- Diode array velocimeter(United States Patent and Trademark Office, 1996-05-14)A velocimeter includes a light source for emitting a light beam through a flow, the flow including particles for scattering light as the light beam passes through the flow, a focussing device for focussing the scattered light into a particle image, a detecting device for detecting the particle image, and a device for timing passage of the particles through a predetermined section of the light beam. The detecting device includes at least one array of photodiodes for receiving light scattered by the particles. The array has a predetermined shape and is positioned so as to control a measurement volume geometry from which light scattered by the particles is received by the photodiodes.
- The Last Western Flyer: The Western Auto CenturyMarchman, James F. III (2004)A treasure trove of pictures and history, The Last Western Flyer chronicles one of the most successful small town franchise operations in 20th Century America, Western Auto. It grew from humble beginnings as a penny mailer sent from the kitchen of a Kansas City home to over 5,000 retail outlets under its Circle Arrow signs. Western Auto brought everything from tires, spark plugs, socks, vitamin pills, fishing lures, radios and more, including its famous Western Flyer bikes to America’s major cities and small towns.
- A Brief History of Aerospace Engineering at the Virginia Polytechnic Institute and State UniversityWalters, Robert W.; Johnston, Jane Echols (American Institute of Aeronautics and Astronautics, 2004)This book chapter provides an historical of Aerospace Engineering at Virginia Tech, covering 1913-2004.
- Octant analysis based structural relations for three-dimensional turbulent boundary layersOlcmen, S. M.; Simpson, Roger L.; Newby, J. W. (American Institute of Physics, 2006-02-01)A flow structure based triple-product correlation model developed by Nagano and Tagawa [J. Fluid Mech. 215, 639 (1990)] has been expanded to three-dimensional turbulent flows. Three-dimensional turbulent boundary layer data obtained away from the vortex in a wing-body junction flow are analyzed to calculate the contributions from eight velocity octants to the stresses and higher-order products. The analysis showed that the sweep and ejection modes dominate the flow physics of some shear stresses and some triple products, while the interaction modes are negligible away from the wall. These experimental observations are used together with the extended Nagano-Tagawa mathematical model to obtain relations among the triple products in three-dimensional turbulent boundary layers that can simplify the turbulent diffusion modeling used in Reynolds-averaged Navier-Stokes equations. Results show that (u) over cap (3), (u) over cap (2)(v) over cap, and (v) over cap (3) triple product correlations can be modeled if an appropriate turbulence model is described for the (u) over cap(v) over cap (2) triple product correlation, and that (u) over cap (2)(w) over cap(v) over cap (2)(w) over cap triple products correlations can be modeled if an appropriate turbulence model is described for the uvw triple product correlation.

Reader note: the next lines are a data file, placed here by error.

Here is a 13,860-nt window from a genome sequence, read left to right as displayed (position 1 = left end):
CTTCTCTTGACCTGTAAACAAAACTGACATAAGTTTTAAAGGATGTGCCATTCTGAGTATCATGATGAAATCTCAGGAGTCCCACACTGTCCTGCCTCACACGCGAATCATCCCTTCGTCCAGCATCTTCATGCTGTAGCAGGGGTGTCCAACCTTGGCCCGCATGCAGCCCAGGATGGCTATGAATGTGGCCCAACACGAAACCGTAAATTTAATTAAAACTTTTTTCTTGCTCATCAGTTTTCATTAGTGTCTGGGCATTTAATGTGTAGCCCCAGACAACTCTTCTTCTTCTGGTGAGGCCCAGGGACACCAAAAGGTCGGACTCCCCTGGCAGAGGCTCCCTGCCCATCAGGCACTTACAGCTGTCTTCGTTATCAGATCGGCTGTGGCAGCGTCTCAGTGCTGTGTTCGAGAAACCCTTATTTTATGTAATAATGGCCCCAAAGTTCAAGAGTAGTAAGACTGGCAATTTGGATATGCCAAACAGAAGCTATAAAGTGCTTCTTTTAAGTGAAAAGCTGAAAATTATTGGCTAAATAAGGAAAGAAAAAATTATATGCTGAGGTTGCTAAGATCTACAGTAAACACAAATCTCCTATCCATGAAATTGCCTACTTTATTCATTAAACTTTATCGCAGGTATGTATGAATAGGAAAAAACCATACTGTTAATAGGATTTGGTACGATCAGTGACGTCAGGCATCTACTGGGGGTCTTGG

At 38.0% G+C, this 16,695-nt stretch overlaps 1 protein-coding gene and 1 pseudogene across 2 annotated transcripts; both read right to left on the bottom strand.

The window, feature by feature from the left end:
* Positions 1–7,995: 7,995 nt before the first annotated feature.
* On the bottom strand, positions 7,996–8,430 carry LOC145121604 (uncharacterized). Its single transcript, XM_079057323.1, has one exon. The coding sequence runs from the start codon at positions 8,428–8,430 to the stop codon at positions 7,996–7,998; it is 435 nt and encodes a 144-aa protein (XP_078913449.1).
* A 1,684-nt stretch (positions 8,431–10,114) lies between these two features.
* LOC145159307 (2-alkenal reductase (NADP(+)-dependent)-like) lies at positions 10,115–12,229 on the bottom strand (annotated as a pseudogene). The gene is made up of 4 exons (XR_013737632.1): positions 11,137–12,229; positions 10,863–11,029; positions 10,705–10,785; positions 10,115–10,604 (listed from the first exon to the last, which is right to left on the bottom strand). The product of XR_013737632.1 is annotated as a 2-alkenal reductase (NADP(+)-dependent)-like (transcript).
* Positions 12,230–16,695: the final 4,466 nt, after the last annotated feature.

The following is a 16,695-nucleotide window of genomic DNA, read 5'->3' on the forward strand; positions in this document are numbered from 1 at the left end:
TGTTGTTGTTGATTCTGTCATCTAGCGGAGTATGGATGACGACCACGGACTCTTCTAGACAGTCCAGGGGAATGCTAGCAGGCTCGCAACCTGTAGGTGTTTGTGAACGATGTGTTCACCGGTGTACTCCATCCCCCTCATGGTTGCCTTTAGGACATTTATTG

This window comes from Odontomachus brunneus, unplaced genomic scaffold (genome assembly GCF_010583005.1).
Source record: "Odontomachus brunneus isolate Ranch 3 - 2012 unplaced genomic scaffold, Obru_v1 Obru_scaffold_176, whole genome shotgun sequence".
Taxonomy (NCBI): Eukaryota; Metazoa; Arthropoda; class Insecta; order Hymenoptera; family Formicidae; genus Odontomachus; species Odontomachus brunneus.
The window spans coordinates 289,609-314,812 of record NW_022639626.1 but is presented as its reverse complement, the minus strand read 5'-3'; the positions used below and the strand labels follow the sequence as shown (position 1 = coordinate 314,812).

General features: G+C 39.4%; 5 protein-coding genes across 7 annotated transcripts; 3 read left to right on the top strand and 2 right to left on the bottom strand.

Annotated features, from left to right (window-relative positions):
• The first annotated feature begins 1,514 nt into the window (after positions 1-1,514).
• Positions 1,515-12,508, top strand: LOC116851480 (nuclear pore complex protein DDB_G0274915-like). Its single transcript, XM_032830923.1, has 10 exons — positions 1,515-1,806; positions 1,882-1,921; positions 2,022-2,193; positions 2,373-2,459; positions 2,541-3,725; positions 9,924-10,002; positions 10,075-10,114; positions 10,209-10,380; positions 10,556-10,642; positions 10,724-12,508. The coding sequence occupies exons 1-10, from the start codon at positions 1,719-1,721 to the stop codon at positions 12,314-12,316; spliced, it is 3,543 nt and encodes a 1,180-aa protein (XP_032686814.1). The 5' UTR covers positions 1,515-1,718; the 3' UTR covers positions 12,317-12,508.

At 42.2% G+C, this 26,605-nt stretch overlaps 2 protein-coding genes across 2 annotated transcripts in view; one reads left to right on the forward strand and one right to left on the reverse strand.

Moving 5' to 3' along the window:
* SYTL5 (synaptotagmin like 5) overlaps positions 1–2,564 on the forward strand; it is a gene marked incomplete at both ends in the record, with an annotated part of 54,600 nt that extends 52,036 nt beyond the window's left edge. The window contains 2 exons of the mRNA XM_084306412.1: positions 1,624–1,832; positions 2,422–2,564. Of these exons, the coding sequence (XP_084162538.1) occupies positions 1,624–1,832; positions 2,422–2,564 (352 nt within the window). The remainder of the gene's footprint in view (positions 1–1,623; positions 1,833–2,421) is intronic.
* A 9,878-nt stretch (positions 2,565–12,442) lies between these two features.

- Electric Propulsion Plume Simulations Using Parallel ComputerWang, Joseph C.; Cao, Yong; Kafafy, Raed; Decyk, Viktor (Hindawi, 2007-01-01)A parallel, three-dimensional electrostatic PIC code is developed for large-scale electric propulsion simulations using parallel supercomputers. This code uses a newly developed immersed-finite-element particle-in-cell (IFE-PIC) algorithm designed to handle complex boundary conditions accurately while maintaining the computational speed of the standard PIC code. Domain decomposition is used in both field solve and particle push to divide the computation among processors. Two simulations studies are presented to demonstrate the capability of the code. The first is a full particle simulation of near-thruster plume using real ion to electron mass ratio. The second is a high-resolution simulation of multiple ion thruster plume interactions for a realistic spacecraft using a domain enclosing the entire solar array panel. Performance benchmarks show that the IFE-PIC achieves a high parallel efficiency of ≥ 90%